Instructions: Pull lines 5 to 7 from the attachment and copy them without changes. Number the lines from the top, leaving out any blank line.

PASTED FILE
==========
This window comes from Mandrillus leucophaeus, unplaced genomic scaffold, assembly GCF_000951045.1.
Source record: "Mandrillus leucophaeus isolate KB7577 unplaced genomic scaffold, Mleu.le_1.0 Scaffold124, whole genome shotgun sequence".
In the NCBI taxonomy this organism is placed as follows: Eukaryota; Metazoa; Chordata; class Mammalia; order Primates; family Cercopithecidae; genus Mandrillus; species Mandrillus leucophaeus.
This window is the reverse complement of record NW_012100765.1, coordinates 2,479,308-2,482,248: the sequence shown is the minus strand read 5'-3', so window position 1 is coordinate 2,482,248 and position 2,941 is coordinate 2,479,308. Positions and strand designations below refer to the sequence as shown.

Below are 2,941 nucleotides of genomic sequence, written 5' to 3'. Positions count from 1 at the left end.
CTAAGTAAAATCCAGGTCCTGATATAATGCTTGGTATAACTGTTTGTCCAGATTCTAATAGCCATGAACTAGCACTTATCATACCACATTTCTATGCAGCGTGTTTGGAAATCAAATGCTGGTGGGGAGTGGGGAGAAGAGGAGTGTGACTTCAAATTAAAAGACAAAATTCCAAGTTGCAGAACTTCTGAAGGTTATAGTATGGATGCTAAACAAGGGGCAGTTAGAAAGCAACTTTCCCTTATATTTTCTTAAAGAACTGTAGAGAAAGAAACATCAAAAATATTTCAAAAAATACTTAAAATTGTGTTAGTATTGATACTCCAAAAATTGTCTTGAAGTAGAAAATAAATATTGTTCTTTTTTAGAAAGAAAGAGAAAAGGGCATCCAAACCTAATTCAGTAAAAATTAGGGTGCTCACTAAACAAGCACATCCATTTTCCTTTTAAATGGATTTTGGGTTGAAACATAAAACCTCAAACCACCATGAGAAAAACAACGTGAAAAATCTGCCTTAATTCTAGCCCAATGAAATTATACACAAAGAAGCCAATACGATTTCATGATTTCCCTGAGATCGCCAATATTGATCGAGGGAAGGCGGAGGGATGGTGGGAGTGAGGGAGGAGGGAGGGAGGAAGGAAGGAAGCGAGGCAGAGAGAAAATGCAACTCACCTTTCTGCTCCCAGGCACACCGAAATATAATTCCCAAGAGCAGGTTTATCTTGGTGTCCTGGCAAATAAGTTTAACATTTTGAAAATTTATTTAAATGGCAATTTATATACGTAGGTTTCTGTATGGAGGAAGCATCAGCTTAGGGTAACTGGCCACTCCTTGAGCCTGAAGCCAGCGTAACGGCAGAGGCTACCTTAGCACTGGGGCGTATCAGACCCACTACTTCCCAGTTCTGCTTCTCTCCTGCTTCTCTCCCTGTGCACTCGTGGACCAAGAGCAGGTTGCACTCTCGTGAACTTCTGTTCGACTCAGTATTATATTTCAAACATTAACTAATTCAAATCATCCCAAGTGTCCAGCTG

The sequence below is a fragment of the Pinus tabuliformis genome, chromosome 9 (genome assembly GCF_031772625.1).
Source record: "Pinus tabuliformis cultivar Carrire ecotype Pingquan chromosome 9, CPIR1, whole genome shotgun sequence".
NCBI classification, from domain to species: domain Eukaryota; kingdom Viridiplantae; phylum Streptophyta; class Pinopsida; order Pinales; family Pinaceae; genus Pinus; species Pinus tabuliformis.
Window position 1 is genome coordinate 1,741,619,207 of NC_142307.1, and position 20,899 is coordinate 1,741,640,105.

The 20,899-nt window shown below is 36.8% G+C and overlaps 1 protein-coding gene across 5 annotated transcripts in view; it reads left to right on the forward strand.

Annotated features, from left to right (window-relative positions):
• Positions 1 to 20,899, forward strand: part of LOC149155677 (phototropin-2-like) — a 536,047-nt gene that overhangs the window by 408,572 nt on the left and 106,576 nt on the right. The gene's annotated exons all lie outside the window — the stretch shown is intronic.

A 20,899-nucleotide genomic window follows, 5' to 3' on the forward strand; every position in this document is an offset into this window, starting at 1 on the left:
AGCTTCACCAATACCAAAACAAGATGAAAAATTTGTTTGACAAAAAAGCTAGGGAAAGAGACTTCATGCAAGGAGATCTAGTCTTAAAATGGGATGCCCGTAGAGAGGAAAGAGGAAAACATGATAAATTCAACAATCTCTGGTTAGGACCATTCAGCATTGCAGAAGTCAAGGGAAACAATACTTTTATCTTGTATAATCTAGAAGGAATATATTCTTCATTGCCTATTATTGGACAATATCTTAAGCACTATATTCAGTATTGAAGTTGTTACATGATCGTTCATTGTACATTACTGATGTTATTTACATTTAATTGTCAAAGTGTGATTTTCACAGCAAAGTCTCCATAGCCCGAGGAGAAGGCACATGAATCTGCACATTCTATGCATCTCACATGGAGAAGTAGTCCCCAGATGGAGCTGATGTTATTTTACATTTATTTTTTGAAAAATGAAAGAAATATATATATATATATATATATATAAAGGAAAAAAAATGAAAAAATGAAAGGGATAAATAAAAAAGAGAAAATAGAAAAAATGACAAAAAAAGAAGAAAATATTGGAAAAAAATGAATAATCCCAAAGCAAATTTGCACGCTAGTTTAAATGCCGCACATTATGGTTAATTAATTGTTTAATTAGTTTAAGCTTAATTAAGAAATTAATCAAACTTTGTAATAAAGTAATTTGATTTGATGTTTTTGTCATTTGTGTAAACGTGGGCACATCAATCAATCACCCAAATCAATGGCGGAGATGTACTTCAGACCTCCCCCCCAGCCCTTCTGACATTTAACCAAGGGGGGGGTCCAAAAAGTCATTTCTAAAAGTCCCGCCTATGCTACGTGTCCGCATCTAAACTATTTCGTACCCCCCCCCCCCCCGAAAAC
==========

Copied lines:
Below are 2,941 nucleotides of genomic sequence, written 5' to 3'. Positions count from 1 at the left end.
CTAAGTAAAATCCAGGTCCTGATATAATGCTTGGTATAACTGTTTGTCCAGATTCTAATAGCCATGAACTAGCACTTATCATACCACATTTCTATGCAGCGTGTTTGGAAATCAAATGCTGGTGGGGAGTGGGGAGAAGAGGAGTGTGACTTCAAATTAAAAGACAAAATTCCAAGTTGCAGAACTTCTGAAGGTTATAGTATGGATGCTAAACAAGGGGCAGTTAGAAAGCAACTTTCCCTTATATTTTCTTAAAGAACTGTAGAGAAAGAAACATCAAAAATATTTCAAAAAATACTTAAAATTGTGTTAGTATTGATACTCCAAAAATTGTCTTGAAGTAGAAAATAAATATTGTTCTTTTTTAGAAAGAAAGAGAAAAGGGCATCCAAACCTAATTCAGTAAAAATTAGGGTGCTCACTAAACAAGCACATCCATTTTCCTTTTAAATGGATTTTGGGTTGAAACATAAAACCTCAAACCACCATGAGAAAAACAACGTGAAAAATCTGCCTTAATTCTAGCCCAATGAAATTATACACAAAGAAGCCAATACGATTTCATGATTTCCCTGAGATCGCCAATATTGATCGAGGGAAGGCGGAGGGATGGTGGGAGTGAGGGAGGAGGGAGGGAGGAAGGAAGGAAGCGAGGCAGAGAGAAAATGCAACTCACCTTTCTGCTCCCAGGCACACCGAAATATAATTCCCAAGAGCAGGTTTATCTTGGTGTCCTGGCAAATAAGTTTAACATTTTGAAAATTTATTTAAATGGCAATTTATATACGTAGGTTTCTGTATGGAGGAAGCATCAGCTTAGGGTAACTGGCCACTCCTTGAGCCTGAAGCCAGCGTAACGGCAGAGGCTACCTTAGCACTGGGGCGTATCAGACCCACTACTTCCCAGTTCTGCTTCTCTCCTGCTTCTCTCCCTGTGCACTCGTGGACCAAGAGCAGGTTGCACTCTCGTGAACTTCTGTTCGACTCAGTATTATATTTCAAACATTAACTAATTCAAATCATCCCAAGTGTCCAGCTG

The sequence below is a fragment of the Pinus tabuliformis genome, chromosome 9 (genome assembly GCF_031772625.1).